Beer connoisseurs should check out the craft beers on offer at one of the many breweries in North Bay, the most notable (and original) of which is the New Ontario Brewing Company.

Another leisurely day to explore as you make your way to Marten River and Findlayson Point Provincial Parks. Biking, boating, fishing, swimming and hiking are just some of the activities that await you at Marten River. Walk the Transition Trail and admire massive pine trees, one of which is more than 350 years old. Relax at one of the park's three beaches or visit a replica 19th century logging camp.

Continue on to Finlayson Point Provincial Park for your overnight stay. Canoes, kayaks and bikes can be rented here. Take a hike to Caribou Mountain lookout and fire tower for magnificent views over the park, Lake Temagami and Temagami township.

More lakes and rivers greet you as you make your way to Temiskaming Shores. Hugging the scenic shores of Lake Temiskaming, this township of around 10,000 people is a popular holiday spot for cottage vacations and RV camping.

Stop en route at Latchford, a small lumbering town on the shores of Bay Lake. Don't miss the opportunity to view the World's Shortest Covered Bridge here - only 11 feet 3 inches in length. Latchford is also home to a very interesting museum and the Logger's Hall of Fame.

Veer off route past Latchford onto Highway 11B and visit the site of the world's first mining camp. The whole town of Cobalt is a national historic site, built after the discovery of silver there in 1903. Take a self-guided driving tour through back roads of the Cobalt Mine, stopping to read the 20 interpretative plaques along the Heritage Silver Trail. See hand-carved tunnels of early mining days on a tour of the Colonial Adit Mine or learn about the town's rich history at the Cobalt Mining Museum.

At Temiskaming Shores, hike the trail to Devil's Rock for spectacular views of Lake Temiskaming or try your luck at catching dinner as you fish in one of Ontario's top five fishing lakes.

First stop today combines both historical and present-day prospecting as you explore one of the few locations in Ontario still actively mining gold. Kirkland Lake has a prospecting history going back more than 100 years and the Macassa Mine now in operation remains one of the highest gold grade mines in the world.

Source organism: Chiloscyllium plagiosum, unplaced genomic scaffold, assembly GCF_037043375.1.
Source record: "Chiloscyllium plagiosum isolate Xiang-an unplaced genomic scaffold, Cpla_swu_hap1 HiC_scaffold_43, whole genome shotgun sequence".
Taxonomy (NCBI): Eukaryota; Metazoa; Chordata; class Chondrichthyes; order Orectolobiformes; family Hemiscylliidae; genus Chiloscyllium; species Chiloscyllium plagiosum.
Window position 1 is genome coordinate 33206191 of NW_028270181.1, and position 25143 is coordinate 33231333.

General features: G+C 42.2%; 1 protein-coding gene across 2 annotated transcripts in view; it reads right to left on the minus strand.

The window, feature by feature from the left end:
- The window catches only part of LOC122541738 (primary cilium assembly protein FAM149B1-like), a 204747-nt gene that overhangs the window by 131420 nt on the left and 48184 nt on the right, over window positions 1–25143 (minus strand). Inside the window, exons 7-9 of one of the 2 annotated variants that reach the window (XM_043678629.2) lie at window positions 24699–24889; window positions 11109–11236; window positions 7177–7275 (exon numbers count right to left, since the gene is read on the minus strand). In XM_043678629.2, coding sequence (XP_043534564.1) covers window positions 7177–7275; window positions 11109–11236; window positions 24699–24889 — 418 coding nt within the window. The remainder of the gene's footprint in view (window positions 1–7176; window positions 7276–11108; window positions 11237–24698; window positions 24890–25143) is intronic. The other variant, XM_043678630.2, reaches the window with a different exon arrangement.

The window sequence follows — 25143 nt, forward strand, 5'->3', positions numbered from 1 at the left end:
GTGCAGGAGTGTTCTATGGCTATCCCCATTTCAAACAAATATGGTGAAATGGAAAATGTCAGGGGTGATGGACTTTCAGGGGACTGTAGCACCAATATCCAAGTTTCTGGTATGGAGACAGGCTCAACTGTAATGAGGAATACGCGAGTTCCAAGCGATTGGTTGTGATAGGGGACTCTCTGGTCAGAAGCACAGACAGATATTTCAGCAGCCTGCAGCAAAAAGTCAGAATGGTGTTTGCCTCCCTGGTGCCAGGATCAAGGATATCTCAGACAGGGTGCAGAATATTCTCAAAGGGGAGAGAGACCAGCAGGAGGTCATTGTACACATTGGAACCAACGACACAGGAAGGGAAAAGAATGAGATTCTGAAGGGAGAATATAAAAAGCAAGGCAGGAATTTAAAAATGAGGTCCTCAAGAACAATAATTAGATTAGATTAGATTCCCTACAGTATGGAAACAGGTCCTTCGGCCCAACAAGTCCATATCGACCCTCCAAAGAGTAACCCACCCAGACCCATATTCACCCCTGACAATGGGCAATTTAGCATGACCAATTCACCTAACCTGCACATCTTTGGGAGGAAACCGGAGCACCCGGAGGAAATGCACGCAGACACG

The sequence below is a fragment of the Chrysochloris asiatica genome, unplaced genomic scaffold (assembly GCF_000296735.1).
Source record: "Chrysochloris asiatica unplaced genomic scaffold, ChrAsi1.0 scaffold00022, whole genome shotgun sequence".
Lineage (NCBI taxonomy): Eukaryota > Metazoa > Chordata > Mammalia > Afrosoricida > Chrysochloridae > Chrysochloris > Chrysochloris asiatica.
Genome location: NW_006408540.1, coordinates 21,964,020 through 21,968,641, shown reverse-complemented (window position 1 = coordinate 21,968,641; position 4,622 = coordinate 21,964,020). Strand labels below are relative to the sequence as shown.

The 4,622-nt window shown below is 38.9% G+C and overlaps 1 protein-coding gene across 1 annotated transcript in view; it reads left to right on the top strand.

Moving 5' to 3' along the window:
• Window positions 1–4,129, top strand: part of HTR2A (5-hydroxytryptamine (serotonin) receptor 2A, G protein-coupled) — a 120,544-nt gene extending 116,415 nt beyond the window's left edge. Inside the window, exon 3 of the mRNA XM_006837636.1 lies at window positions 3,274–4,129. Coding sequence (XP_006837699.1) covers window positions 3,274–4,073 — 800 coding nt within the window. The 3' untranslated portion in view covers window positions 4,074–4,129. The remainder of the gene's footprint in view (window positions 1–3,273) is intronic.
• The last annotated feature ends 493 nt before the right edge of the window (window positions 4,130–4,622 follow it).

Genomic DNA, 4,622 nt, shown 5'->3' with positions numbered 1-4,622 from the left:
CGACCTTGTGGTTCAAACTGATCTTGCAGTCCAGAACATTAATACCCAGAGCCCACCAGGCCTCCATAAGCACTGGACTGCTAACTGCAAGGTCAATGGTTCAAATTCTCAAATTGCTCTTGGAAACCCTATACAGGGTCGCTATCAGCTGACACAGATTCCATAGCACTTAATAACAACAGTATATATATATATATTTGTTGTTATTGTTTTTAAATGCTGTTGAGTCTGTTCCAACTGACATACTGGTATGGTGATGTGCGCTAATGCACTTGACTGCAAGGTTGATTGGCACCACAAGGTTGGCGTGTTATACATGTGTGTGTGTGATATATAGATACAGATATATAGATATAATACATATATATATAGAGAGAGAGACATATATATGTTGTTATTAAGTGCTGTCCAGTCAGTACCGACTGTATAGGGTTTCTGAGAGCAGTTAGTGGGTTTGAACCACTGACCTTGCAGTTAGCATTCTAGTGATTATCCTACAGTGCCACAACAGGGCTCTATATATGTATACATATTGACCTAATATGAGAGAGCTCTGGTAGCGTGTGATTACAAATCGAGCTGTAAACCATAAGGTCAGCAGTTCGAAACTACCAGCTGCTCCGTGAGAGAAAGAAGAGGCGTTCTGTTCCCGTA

The town is strung out along the "Mile of Gold" where seven major mines dotted the town's skyline for generations. Together these mines produced over 700 metric tonnes of gold. Drive the Mile of Gold, stopping at points of interest en route. Guided tours of the Toburn Mine, the first in the area, are available during the summer, the Mine building being an iconic landmark in the town. Visit the Museum of Northern History, housed in a chateau-style mansion built by Sir Harry Oakes.

If you have time on your hands, consider taking the road less travelled as you make your way to Iroquois Falls via Highway 672 and check out Esker Lakes Provincial Park. Surrounded by boreal forest, this family-oriented park comprises dozens of kettle lakes formed when glaciers retreated 10,000 years ago. Canoeing, fishing, hiking and sandy beaches provide plenty of interest for visitors.

End today in "The Garden Town of the North" , dubbed such for the pride its community takes in their flower and vegetable gardens. Iroquois Falls was established as a company town and planned as a Garden City from the onset. The pulp mill was the town's primary industry before it closed in 2014 and this resilient town of approx 5000 people now invites tourists to experience a laid-back vacation in relative wilderness.

Aside from the outdoor recreational opportunities on offer, a visit to the Pioneer Museum will take you on a journey through history, from the opening of the paper mill to present day. Check out the Shay 70 Locomotive on display in Anson Park, believed to be the last working Shay locomotive in North America.

Want to see and learn more about polar bears? A short drive north today to Cochrane will have you at the Canadian Polar Bear Habitat in under an hour. Here this not-for-profit charity provides a home for polar bears who would not survive on their own in the wild. Advance reservations are required which can be made on the Habitat's website.